In many cases these sentences followed unfair trials, and the executions themselves sometimes violated Iranian national laws, such as the failure to notify families and lawyers of the execution 48 hours in advance.

On August 4, 2008, the Judiciary cancelled the execution by stoning of four
Iranians. The Judiciary spokesman said that it would review all pending stoning
sentences. However, stoning remains a sentence permitted under the penal code.
Women’s Rights
The government escalated its crackdown on women’s rights activists in 2008,
subjecting dozens of women to arbitrary detention, travel bans, and harassment.

Eight women’s rights activists were arrested in June as they were commemorating a 2006 meeting on women’s rights that was broken up by police. In October an
Iranian-American student researching women’s rights in Iran, Esha Momeni,
was arrested and held for some three weeks in Tehran’s Evin prison.

Security agents seized her computer and footage of interviews she had conducted with women’s rights activists. Later that month, security agents blocked Sussan
Tahmasebi, a leader of the One Million Signatures Campaign for Equality, from
boarding a plane and confiscated her passport, without charging her with any
crime. The Judiciary has also prosecuted women involved in peaceful activities on
behalf of the campaign for “disturbing public opinion,” “propaganda against the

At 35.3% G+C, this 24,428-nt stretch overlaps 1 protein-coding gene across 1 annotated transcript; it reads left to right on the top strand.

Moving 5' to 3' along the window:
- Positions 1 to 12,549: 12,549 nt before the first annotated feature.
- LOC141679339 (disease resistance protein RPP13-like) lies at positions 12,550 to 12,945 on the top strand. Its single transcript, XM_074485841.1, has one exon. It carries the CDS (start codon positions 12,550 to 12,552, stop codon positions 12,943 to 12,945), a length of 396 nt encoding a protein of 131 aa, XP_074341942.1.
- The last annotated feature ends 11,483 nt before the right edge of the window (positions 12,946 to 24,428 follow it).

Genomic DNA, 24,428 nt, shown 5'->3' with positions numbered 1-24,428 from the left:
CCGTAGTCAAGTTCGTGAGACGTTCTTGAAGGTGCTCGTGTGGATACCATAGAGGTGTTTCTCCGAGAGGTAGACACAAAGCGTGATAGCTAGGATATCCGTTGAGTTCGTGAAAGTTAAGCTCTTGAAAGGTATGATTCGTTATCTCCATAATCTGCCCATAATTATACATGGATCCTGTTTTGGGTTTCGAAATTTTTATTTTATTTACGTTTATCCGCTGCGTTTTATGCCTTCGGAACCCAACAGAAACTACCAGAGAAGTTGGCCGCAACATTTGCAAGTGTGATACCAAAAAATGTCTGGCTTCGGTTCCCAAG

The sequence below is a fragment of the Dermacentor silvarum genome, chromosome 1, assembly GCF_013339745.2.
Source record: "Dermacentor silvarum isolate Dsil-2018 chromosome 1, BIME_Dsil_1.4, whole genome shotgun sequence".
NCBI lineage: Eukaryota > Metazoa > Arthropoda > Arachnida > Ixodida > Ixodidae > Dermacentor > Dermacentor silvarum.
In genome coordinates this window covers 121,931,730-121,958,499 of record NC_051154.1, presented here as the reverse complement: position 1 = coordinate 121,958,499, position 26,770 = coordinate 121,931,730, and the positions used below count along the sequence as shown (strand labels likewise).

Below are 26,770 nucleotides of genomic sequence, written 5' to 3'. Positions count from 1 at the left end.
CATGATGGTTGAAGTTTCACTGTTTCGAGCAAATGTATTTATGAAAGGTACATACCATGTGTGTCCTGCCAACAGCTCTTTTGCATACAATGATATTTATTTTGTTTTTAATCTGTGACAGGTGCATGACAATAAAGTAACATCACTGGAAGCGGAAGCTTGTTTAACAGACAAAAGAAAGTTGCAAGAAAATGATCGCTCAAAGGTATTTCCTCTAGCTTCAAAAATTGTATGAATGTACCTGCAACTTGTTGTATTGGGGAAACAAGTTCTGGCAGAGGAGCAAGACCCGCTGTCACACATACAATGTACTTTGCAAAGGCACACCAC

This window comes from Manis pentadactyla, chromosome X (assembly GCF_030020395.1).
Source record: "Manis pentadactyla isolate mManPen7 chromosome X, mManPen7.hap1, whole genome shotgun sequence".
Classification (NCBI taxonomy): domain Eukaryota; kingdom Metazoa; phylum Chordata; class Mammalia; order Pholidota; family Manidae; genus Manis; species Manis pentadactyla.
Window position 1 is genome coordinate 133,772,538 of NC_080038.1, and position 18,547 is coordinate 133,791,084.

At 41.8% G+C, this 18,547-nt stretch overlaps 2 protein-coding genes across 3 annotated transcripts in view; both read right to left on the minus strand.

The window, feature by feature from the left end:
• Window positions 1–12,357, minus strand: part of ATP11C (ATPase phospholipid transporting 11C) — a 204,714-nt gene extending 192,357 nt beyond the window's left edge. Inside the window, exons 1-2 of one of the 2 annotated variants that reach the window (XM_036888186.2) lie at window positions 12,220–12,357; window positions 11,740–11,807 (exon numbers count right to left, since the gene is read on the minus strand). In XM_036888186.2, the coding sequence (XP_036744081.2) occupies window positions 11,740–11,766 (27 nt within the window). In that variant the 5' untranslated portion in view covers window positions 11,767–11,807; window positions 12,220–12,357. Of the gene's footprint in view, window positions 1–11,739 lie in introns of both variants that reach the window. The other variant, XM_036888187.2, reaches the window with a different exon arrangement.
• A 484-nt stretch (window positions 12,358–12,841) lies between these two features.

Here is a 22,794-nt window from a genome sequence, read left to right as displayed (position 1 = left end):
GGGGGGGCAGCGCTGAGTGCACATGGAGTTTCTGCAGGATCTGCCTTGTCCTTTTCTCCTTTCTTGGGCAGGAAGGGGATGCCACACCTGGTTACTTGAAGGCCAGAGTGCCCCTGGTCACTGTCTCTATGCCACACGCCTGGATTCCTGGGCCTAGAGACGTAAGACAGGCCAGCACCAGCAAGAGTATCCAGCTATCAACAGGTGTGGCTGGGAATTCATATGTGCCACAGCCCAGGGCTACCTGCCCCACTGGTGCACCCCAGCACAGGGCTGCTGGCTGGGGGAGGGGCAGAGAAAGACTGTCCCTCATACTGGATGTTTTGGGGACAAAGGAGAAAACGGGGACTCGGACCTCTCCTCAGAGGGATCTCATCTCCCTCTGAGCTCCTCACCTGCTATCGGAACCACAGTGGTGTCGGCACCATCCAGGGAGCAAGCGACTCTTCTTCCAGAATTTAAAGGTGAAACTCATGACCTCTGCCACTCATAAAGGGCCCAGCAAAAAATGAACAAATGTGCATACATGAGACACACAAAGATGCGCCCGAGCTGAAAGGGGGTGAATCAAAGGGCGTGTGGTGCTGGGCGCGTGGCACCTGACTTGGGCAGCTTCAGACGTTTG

order,” and “publishing lies via the publication of false news.”

In September an appeals court in Tehran upheld prison and lashing sentences
against two women’s rights activists, Massoumeh Zia and Marzieh Mortazi
Langrudi, for taking part in a 2006 demonstration demanding equal rights. Four
women were also sentenced earlier in the year to six months in jail each for writing
articles for feminist websites.

In January 2008 the authorities released Maryam Hosseinkhah and Jelveh
Javaheri from Evin prison, where they were serving sentences for “disturbing public opinion” and “publishing lies.” Two other activists, Ronak Safazadeh and
Hana Abdi, remain in detention in Sanandaj on charges of “endangering national
security.” Prior to their arrest they were active members of the Azarmehr
Association of the Women of Kurdistan, a group that organizes capacity-building
workshops for women in Iranian Kurdistan.

Iran’s ethnic and religious minorities are subject to discrimination and, in some
cases, persecution. In the northwestern provinces of Azerbaijan and Kurdistan,
the government restricts cultural and political activities by the Azerbaijani and
Kurdish populations, including the operation of NGOs that focus on social issues.
The government also restricts the promotion of minority cultures and languages.

On September 10, for example, plainclothes Intelligence Ministry agents arrested
19 prominent Azerbaijani cultural activists and academics during a private
Ramadan celebration and detained them in Evin Prison.

The Iranian government accuses them of siding with armed opposition groups and acting against national security.

On September 30, Molavi Abdolhamid, one of the most prominent Sunni clerics
in Iran, said that if the government failed to address the problems of the Sunni